Vote count under way in Iraq
Results expected next week; no major violence reported
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BAGHDAD, Iraq (CNN) -- By nightfall Saturday election workers in Iraq were hand-counting the millions of paper ballots cast in the war-weary nation's constitutional referendum.
The process, which involved more than 5,800 polling stations, is expected to take days.
Although results aren't expected until next week, the referendum already was being hailed as a success, because turnout appeared to be high enough to legitimize the outcome -- and no major violence was reported. (Watch how people voted -- 2:33)
"The success in this referendum, it isn't how many people are going to say 'yes' and how many people are going to say 'no,' " said Fareed Ayar, a spokesman for Iraq's Independent Electoral Commission. "The success is that all Iraqis ... found out that the polling station is the way to deal with the political problems in Iraq, to deal with the violence in Iraq."
"That is the message today that the Iraqis are sending to the rest of the world," he said.
About 15.5 million of Iraq's 26 million people were registered to vote. (A look at what's at stake -- 3:08)
Initial figures showed more than two-thirds of eligible voters cast ballots in Baghdad and seven other provinces, said Ayar. In eight others, turnout ranged between 33 percent and 66 percent, he said.
Electoral officials had no information about Anbar province in western Iraq, which has been a hotbed of insurgent violence. Turnout in the southern province of Qadisiya was projected to be less than 33 percent, Ayar said.
The United Nations' top elections official, Carina Perelli, described voting as having gone "steadily" in all regions of the country. But she cautioned that initial turnout numbers were based on best guesses and unscientific counting and didn't take into account the possibility of irregularities.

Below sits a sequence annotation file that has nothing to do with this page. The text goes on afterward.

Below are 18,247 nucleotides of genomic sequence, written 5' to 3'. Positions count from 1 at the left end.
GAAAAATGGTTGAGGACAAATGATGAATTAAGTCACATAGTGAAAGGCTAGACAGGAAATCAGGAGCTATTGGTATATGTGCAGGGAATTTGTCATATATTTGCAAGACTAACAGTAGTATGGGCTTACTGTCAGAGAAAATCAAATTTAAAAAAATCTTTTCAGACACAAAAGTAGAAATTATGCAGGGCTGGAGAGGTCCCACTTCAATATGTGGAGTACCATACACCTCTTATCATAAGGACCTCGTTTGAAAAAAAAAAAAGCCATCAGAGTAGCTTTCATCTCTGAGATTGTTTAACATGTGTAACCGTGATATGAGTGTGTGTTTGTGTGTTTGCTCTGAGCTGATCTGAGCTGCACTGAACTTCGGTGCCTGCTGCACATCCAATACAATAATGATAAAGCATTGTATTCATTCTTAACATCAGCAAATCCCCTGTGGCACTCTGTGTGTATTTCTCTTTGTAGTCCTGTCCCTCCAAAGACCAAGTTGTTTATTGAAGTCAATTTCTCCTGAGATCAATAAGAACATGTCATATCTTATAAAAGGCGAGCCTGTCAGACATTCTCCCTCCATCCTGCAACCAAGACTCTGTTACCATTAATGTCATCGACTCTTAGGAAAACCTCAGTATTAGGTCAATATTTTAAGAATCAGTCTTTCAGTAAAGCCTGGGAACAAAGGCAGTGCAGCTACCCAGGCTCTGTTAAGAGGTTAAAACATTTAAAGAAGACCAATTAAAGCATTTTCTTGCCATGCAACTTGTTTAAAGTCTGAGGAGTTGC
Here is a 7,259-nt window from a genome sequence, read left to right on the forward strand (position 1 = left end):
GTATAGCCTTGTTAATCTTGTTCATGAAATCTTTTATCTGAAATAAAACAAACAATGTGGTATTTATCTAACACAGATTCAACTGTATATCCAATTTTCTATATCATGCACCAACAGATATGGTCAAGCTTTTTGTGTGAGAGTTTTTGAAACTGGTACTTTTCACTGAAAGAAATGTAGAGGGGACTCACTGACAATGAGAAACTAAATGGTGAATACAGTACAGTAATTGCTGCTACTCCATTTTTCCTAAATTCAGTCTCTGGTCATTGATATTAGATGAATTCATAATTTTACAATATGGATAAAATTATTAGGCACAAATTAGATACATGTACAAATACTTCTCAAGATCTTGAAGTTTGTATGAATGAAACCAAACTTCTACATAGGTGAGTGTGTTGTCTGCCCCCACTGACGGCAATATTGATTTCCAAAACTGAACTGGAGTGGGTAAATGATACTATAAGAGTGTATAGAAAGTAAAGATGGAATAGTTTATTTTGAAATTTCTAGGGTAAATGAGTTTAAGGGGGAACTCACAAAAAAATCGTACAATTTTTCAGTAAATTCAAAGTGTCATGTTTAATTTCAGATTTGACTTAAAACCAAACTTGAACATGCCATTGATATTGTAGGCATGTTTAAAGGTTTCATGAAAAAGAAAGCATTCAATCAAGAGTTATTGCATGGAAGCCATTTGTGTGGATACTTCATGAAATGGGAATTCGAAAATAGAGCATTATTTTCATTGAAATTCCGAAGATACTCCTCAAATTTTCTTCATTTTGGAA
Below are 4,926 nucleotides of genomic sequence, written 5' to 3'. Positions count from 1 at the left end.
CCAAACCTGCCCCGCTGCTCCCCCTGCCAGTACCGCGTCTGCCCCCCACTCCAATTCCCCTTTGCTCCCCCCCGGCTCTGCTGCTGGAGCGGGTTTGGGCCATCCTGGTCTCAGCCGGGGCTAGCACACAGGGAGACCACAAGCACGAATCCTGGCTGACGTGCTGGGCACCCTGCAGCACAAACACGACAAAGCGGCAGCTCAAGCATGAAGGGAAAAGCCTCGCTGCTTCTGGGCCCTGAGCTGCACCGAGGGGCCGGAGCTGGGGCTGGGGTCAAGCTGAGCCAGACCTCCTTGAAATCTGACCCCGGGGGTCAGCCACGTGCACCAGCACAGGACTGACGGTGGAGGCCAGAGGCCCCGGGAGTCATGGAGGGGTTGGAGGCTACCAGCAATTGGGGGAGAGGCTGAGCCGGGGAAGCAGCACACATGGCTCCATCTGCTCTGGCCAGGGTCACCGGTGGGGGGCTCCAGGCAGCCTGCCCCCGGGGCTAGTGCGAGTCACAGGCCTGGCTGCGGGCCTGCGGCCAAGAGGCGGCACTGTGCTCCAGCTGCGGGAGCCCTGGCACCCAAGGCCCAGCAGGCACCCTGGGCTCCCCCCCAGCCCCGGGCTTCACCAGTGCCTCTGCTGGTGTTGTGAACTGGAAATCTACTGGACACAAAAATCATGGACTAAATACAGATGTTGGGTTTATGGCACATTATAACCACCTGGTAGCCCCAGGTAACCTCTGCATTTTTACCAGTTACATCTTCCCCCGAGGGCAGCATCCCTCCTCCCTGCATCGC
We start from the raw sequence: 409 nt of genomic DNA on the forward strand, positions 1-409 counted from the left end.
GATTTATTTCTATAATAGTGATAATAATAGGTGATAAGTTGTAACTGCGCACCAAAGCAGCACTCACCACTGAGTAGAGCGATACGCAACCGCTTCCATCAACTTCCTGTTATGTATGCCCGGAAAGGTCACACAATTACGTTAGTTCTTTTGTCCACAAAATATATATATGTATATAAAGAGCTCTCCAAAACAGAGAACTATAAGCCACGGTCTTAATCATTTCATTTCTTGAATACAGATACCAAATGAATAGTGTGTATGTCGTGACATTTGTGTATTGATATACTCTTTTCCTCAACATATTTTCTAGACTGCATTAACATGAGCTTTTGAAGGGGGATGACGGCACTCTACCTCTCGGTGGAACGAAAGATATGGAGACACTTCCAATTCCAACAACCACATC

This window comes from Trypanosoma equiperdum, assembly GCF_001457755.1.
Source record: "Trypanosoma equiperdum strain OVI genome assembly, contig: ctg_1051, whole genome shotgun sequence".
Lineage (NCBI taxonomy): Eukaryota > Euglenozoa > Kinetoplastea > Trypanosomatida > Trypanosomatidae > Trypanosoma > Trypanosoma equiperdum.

In January, when Iraqis elected an interim national assembly, about 60 percent of the registered voters turned out nationwide. Sunni Arab leaders actively boycotted that vote, then found themselves with little voice in government.
By contrast, strong participation was reported Saturday in some of the Sunni Arab areas where voters were scarce in January.
No major violence
Elaborate precautions taken by Iraqi and U.S.-led coalition forces prevented any major incidents.
Iraqi soldiers and police protected voting sites, while U.S. and coalition forces were on stand-by in case of trouble.
Vehicles were barred from the streets, so voters walked to the polls. (Watch last-minute preparations -- 2:24
There was scattered violence, however.
Iraqi police said a sniper killed a civilian at a western Baghdad polling station. The sniper, who may have been targeting police, was not captured.
An Iraqi police patrol near a polling station in Baghdad was hit by a roadside bomb shortly after voting started. Two Iraqi police officers were wounded, according to a police official.
And 11 gunmen stormed a Baghdad polling place a half hour after polls closed at 5 p.m. (10 a.m. ET), making off with five boxes of ballots and wounding an electoral commission employee, police said. How many ballots were stolen was not clear.